The Secondary Break: Tuesday’s Links

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Frank Kaminsky big reason why Wisconsin is in Final Four (New York Daily News)
No. 2 Wisconsin will play in the Final Four for the first time since 2000 on Saturday, and one of the biggest reasons as to why is 7-foot center Frank Kaminsky. One of the nation’s most-improved players, Kaminsky scored 28 points and grabbed 11 rebounds in the Badgers’ win over No. 1 Arizona in the West regional final.

UConn’s Calhoun, Auriemma there for Kevin Ollie (Associated Press)
In his second season as the head coach at UConn, Kevin Ollie has his alma mater in the Final Four. And he’s got a good support system behind him as well, with former head coach Jim Calhoun and women’s head coach Geno Auriemma being important sounding boards for Ollie.

Mike Montgomery’s legacy is changing the perception of Stanford basketball (Yahoo Sports)
On Monday Cal head coach Mike Montgomery announced his decision to retire from coaching, ending what has been a highly successful career on the sidelines. Among Montgomery’s accomplishments was the job he did at Stanford, transforming that program into one of the (at the time) Pac-10’s premier programs.

Ivan McFarlin and the 2004 Cowboys left their egos at the door (The Oklahoman)
This season marks the ten-year anniversary of Oklahoma State’s last trip to the Final Four, with the Cowboys beating Saint Joseph’s in the East regional final before losing to Georgia Tech in the national semifinals. Eddie Sutton’s group may not have included a player who went on to be a star professionally, but the group was full of guys who sacrificed personal glory in order to make sure the team was successful.

At any level, Bo Ryan’s method is well-suited for March Madness (USA Today)
Much has been made about this being the first trip to the Division I Final Four for Wisconsin head coach Bo Ryan. However he’s been on the Final Four stage, albeit at the Division III level as he led UW-Platteville to four national titles in 15 seasons at the helm. One of his players was Saul Phillips, who’s now the head coach at North Dakota State.

Florida looks to avenge December loss to UConn in Final Four (Gainesville Sun)
No. 1 Florida is the only team in the Final Four to have played each of the other three teams this season, as they’ve defeated Kentucky three times and lost to both Wisconsin and UConn. And while their 65-64 loss to the Huskies back in early December gives Billy Donovan’s team a “reference point” of sorts, these two teams are different outfits now than they were during the regular season meeting.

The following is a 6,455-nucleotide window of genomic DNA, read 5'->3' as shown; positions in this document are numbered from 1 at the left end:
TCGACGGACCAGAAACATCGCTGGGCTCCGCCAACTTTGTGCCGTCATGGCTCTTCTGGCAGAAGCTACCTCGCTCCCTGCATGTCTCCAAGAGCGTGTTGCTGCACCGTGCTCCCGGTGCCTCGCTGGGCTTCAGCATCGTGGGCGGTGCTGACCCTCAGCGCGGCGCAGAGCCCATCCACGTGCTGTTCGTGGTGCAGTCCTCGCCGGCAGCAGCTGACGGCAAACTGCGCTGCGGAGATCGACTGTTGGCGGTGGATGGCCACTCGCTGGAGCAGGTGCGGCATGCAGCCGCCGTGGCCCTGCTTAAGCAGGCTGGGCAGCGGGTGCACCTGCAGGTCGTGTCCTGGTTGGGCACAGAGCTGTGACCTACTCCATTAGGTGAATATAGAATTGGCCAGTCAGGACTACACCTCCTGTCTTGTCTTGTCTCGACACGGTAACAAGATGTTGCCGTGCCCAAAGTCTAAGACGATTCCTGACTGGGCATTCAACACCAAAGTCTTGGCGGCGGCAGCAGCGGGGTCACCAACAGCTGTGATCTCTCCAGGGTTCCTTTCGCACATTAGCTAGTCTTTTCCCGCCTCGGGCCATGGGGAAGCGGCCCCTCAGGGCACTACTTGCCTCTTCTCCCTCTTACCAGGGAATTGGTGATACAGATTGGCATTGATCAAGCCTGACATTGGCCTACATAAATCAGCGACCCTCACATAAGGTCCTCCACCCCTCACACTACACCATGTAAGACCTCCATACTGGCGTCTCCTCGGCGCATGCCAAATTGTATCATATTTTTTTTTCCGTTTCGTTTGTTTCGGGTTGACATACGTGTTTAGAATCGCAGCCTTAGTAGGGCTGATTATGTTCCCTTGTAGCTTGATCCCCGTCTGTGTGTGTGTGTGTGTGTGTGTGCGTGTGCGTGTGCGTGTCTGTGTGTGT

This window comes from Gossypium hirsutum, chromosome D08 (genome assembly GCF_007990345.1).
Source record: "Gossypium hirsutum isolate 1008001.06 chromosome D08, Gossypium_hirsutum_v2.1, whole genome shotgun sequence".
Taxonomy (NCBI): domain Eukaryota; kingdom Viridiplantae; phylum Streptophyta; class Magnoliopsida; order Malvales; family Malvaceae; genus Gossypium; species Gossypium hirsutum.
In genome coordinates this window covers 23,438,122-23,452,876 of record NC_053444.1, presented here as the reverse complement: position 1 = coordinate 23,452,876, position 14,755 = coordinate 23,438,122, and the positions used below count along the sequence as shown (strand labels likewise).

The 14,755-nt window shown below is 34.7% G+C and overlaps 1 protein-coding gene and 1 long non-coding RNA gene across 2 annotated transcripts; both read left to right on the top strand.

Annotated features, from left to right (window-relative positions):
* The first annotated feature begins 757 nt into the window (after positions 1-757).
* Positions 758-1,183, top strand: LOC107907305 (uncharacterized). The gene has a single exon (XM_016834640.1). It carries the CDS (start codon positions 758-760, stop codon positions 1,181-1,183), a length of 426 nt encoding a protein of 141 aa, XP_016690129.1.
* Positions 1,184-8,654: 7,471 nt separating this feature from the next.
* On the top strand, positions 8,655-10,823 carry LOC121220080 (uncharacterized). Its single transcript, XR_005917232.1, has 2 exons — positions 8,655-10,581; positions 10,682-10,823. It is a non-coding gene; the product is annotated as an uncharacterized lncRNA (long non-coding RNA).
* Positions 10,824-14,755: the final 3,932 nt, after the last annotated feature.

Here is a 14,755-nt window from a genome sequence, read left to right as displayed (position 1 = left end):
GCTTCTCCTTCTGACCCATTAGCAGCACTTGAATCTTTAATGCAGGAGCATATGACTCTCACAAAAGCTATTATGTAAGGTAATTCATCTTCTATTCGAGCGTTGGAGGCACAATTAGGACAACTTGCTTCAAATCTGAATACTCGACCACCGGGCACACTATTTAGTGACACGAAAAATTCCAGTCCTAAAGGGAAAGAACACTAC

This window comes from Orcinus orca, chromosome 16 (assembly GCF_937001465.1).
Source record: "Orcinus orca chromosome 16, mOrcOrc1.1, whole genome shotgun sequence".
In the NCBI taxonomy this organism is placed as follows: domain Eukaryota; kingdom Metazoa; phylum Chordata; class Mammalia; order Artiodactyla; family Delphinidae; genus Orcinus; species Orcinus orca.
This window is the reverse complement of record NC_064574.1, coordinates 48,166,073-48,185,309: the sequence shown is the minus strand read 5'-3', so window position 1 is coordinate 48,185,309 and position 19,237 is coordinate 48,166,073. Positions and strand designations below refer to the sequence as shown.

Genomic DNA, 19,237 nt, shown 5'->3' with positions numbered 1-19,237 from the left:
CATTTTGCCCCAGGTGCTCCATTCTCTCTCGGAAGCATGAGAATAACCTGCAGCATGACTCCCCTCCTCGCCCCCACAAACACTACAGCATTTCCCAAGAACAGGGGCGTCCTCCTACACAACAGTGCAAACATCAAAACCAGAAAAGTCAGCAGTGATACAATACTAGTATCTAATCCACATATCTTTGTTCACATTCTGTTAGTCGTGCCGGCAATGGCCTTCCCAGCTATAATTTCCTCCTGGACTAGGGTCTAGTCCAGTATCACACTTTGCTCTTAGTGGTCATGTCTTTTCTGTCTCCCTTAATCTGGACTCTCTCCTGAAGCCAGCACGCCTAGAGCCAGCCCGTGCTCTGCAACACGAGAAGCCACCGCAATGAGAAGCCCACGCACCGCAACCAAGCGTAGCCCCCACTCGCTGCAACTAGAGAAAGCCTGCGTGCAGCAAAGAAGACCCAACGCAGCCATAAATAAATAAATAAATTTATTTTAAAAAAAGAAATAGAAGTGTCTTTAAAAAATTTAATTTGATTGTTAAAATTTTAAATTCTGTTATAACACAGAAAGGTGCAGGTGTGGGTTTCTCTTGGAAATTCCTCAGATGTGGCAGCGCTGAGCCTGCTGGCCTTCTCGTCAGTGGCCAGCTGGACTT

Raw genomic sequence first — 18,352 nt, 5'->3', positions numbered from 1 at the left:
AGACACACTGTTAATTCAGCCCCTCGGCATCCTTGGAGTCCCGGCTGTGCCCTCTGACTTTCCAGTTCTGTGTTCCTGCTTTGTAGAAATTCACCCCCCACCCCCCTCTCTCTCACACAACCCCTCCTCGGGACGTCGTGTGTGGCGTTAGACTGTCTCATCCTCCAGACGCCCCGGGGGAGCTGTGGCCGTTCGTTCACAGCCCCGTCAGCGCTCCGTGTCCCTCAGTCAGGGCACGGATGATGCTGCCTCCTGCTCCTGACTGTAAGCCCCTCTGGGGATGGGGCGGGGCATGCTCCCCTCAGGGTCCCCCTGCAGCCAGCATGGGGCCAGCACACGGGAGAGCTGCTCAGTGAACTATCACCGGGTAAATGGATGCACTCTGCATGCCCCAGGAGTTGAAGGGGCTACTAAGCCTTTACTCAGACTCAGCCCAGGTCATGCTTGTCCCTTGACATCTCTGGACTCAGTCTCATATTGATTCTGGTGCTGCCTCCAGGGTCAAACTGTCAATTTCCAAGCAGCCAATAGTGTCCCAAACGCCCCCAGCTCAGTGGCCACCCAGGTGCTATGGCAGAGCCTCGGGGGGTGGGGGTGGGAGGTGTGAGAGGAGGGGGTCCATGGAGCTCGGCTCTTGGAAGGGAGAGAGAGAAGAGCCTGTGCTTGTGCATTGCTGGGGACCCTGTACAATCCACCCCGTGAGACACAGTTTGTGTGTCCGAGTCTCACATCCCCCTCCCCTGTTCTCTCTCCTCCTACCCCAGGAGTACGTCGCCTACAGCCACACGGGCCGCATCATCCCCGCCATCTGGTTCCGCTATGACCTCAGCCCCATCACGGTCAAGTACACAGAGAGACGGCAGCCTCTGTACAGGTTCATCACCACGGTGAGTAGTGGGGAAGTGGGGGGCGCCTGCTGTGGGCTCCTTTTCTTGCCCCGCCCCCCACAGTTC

Kentucky “in a great frame of mind” for Final Four (Lexington Herald-Leader)
After being seen as a disappointment for much of the regular season, No. 8 Kentucky is in the spot many expected them to occupy back in October: preparing for the Final Four. The task of beating No. 2 Wisconsin will be difficult, and the fact that head coach John Calipari doesn’t expect to have the injured Willie Cauley-Stein doesn’t help maters.

Union chief’s immediate focus on policy, not money (Chicago Sun-Times)
When news broke last week that the Chicago chapter of the NLRB granted the Northwestern football team the right to form a union, many assumed that this was about the players getting paid. However that isn’t the case, with the CAPA looking to change policy regarding concussions, medical care and transfer rules.

IUPUI to become Horizon League’s 10th member

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The Horizon League officially announced this week that IUPUI will be replacing Valparaiso as the league’s 10th member. Valpo left to replace Wichita State in the Missouri Valley.

“We are excited to welcome IUPUI to the Horizon League family,” Horizon League commissioner Jon LeCrone said. “The Jaguars bring us tremendous competitive potential, particularly in men’s basketball, along with an engaged and energized city. Their addition solidifies our broad community partnerships in Indianapolis and is the right school at the right time.”

IUPUI — which stands for Indiana University-Purdue University-Indianapolis — has been a member of the Summit League, which will be left with eight teams now that the Jaguars have departed. They’ve made it to one NCAA tournament, back in 2003, and have been a full-fledged member of Division I for 19 years. That was the year before NBA point guard George Hill enrolled. Current head coach Jason Gardner has been there for three years but has yet to record a winning season; IUPUI has not been over .500 since 2011, when Ron Hunter was still the head coach.

“We are excited about engaging with the other Horizon League member institutions to enhance the overall competitiveness of the league,” said IUPUI Director of Athletics Dr. Roderick Perry. “As an institution and athletics department, our mission, vision, and core values align closely with the Horizon League. This is an important step forward in the life of our athletics department.”